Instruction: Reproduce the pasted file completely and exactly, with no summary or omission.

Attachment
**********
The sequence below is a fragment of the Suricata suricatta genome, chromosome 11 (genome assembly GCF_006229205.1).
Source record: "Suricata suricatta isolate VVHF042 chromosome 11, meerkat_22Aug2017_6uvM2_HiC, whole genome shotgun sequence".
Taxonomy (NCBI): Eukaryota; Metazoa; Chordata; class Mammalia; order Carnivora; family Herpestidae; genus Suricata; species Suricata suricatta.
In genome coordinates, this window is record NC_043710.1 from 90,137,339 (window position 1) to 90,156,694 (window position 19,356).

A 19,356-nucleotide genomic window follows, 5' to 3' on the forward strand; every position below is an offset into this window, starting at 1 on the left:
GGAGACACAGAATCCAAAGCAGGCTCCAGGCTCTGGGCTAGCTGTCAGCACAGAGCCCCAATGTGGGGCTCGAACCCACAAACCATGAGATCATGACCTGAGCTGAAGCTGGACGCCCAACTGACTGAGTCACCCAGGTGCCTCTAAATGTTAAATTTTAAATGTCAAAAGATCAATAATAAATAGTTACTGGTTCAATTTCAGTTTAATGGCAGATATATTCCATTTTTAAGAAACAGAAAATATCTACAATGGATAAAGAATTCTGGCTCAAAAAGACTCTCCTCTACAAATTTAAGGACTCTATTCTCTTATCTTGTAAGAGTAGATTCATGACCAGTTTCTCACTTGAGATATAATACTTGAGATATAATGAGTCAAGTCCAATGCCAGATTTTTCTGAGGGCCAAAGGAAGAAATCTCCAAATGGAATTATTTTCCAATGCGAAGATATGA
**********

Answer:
The sequence below is a fragment of the Suricata suricatta genome, chromosome 11 (genome assembly GCF_006229205.1).
Source record: "Suricata suricatta isolate VVHF042 chromosome 11, meerkat_22Aug2017_6uvM2_HiC, whole genome shotgun sequence".
Taxonomy (NCBI): Eukaryota; Metazoa; Chordata; class Mammalia; order Carnivora; family Herpestidae; genus Suricata; species Suricata suricatta.
In genome coordinates, this window is record NC_043710.1 from 90,137,339 (window position 1) to 90,156,694 (window position 19,356).

A 19,356-nucleotide genomic window follows, 5' to 3' on the forward strand; every position below is an offset into this window, starting at 1 on the left:
GGAGACACAGAATCCAAAGCAGGCTCCAGGCTCTGGGCTAGCTGTCAGCACAGAGCCCCAATGTGGGGCTCGAACCCACAAACCATGAGATCATGACCTGAGCTGAAGCTGGACGCCCAACTGACTGAGTCACCCAGGTGCCTCTAAATGTTAAATTTTAAATGTCAAAAGATCAATAATAAATAGTTACTGGTTCAATTTCAGTTTAATGGCAGATATATTCCATTTTTAAGAAACAGAAAATATCTACAATGGATAAAGAATTCTGGCTCAAAAAGACTCTCCTCTACAAATTTAAGGACTCTATTCTCTTATCTTGTAAGAGTAGATTCATGACCAGTTTCTCACTTGAGATATAATACTTGAGATATAATGAGTCAAGTCCAATGCCAGATTTTTCTGAGGGCCAAAGGAAGAAATCTCCAAATGGAATTATTTTCCAATGCGAAGATATGA